While more children develop eczema than psoriasis, almost 1% of children have psoriasis.
It’s not always easy to tell whether a child has eczema or psoriasis. A study conducted in Australia found that most children who had psoriasis were initially diagnosed by their primary care doctor as having another disease, often eczema.
To a dermatologist’s trained eye, psoriasis and eczema tend to look quite different.
Learning the differences between eczema and psoriasis
Psoriasis causes well-defined, thick, red, scaly patches, commonly in areas like the elbows and knees. It is common to see psoriasis on the face, buttocks, and scalp of a child. You’ll also commonly see thick patches of skin with overlying redness.
Eczema tends to appear in the crooks of the knees and the elbows.
Children who have psoriasis tend to have mild itching. In eczema, the itching can be intense.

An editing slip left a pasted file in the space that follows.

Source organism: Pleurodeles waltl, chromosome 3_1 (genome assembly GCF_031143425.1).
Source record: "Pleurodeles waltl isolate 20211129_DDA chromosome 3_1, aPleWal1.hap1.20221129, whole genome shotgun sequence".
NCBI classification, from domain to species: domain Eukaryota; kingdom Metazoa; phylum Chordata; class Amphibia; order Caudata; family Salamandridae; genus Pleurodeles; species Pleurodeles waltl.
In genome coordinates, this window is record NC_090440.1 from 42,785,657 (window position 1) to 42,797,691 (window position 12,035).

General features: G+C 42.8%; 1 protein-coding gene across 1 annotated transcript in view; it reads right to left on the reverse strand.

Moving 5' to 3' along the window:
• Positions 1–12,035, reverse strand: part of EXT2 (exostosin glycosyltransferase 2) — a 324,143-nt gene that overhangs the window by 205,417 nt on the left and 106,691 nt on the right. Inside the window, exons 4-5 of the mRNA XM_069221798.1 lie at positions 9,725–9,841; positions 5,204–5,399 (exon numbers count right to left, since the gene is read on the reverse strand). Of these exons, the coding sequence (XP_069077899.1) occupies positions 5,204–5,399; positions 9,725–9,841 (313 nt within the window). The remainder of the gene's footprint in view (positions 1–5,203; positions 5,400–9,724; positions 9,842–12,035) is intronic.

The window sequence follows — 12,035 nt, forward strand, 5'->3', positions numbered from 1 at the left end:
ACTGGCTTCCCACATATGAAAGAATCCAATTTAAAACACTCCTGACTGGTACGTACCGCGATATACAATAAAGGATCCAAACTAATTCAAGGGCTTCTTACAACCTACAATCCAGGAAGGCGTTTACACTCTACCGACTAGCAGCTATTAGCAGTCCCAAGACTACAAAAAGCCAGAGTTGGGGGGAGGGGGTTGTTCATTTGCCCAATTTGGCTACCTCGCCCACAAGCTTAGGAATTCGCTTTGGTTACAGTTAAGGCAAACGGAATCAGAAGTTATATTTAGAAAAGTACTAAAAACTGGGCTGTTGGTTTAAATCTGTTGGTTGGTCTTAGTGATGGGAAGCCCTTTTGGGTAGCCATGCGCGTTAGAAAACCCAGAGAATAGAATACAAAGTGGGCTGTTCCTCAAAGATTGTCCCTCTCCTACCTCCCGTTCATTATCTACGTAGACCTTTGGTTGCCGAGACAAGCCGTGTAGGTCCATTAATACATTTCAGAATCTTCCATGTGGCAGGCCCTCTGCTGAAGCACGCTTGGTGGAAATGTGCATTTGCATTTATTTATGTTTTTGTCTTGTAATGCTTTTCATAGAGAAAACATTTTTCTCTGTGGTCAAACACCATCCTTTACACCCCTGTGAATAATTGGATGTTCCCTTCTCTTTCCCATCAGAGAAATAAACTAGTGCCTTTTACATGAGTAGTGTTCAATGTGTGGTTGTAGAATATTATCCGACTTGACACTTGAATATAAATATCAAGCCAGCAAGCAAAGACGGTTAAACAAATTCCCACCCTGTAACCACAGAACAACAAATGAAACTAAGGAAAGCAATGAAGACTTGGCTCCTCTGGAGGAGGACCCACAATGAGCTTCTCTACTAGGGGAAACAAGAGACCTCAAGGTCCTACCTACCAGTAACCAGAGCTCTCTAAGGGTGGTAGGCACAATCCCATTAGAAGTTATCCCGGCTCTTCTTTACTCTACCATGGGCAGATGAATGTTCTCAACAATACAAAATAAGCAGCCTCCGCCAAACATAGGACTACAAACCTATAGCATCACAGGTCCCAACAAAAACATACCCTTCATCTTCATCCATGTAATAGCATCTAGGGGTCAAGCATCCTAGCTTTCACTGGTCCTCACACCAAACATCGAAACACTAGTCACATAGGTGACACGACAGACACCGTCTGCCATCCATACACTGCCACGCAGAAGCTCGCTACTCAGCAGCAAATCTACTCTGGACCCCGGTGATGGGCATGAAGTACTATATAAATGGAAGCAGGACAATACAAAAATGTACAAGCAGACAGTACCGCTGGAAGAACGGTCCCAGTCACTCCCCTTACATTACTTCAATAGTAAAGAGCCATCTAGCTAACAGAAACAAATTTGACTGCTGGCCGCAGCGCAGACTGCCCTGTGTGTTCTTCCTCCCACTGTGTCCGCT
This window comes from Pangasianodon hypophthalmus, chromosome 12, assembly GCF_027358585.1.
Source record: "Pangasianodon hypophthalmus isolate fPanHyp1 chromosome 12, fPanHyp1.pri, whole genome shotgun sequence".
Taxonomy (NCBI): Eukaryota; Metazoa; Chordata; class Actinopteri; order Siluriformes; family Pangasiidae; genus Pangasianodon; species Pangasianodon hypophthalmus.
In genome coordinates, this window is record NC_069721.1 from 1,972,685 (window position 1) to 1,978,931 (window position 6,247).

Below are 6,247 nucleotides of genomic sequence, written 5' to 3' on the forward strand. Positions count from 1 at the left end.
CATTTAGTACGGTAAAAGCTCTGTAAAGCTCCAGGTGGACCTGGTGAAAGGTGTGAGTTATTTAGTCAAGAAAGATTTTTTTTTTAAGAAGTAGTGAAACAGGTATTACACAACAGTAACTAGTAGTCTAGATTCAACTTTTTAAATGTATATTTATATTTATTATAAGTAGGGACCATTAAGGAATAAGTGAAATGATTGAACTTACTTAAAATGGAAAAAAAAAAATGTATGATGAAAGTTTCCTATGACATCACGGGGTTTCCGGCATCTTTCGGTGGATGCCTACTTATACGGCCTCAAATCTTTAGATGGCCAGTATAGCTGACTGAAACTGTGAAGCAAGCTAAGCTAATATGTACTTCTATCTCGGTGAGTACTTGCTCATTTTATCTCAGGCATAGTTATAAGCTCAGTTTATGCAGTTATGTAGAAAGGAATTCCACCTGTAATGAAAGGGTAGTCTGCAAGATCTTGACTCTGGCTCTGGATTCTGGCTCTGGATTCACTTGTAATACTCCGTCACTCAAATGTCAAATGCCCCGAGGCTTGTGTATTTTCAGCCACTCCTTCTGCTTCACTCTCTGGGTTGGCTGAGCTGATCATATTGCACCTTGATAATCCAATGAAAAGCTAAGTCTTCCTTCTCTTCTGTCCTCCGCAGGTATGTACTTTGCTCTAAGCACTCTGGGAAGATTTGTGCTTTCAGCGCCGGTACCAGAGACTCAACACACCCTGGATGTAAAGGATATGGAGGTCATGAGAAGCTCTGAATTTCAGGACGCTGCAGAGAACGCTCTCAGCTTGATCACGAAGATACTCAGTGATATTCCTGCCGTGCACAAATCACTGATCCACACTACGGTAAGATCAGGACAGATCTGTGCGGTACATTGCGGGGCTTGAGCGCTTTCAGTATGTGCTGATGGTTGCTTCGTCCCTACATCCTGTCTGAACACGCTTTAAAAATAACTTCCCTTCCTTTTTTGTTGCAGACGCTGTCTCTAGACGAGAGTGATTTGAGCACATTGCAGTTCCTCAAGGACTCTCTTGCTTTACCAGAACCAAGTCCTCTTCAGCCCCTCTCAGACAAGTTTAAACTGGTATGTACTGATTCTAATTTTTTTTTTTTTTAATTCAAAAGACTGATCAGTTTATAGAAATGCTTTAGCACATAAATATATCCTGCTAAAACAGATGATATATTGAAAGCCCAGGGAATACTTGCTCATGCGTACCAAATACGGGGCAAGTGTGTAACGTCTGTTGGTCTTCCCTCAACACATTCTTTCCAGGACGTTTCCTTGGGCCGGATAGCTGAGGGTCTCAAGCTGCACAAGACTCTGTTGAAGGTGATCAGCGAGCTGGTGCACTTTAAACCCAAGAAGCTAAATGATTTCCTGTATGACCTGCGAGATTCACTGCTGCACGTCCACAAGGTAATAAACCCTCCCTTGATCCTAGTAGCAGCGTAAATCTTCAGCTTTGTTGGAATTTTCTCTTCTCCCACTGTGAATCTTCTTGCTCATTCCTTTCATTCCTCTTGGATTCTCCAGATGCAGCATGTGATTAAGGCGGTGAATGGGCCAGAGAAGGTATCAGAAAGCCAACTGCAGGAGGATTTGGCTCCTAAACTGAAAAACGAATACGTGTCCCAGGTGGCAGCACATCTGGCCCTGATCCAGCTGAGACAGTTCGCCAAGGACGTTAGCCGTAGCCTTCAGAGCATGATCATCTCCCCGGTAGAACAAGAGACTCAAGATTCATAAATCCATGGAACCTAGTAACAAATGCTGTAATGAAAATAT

There are many ways for a dermatologist to tell the difference between eczema and psoriasis, including what one sees on the skin, the amount of itch, and where the disease appears on the skin.
There can be overlap between eczema and psoriasis
Still, in some children, it’s hard to tell the difference. In this case, a dermatologist might diagnose the child with “psoriasiform dermatitis.”
Sometimes, a child has both eczema and psoriasis, so there can be some overlap.
A dermatologist, however, will generally be able to differentiate between these two relatively common skin disorders.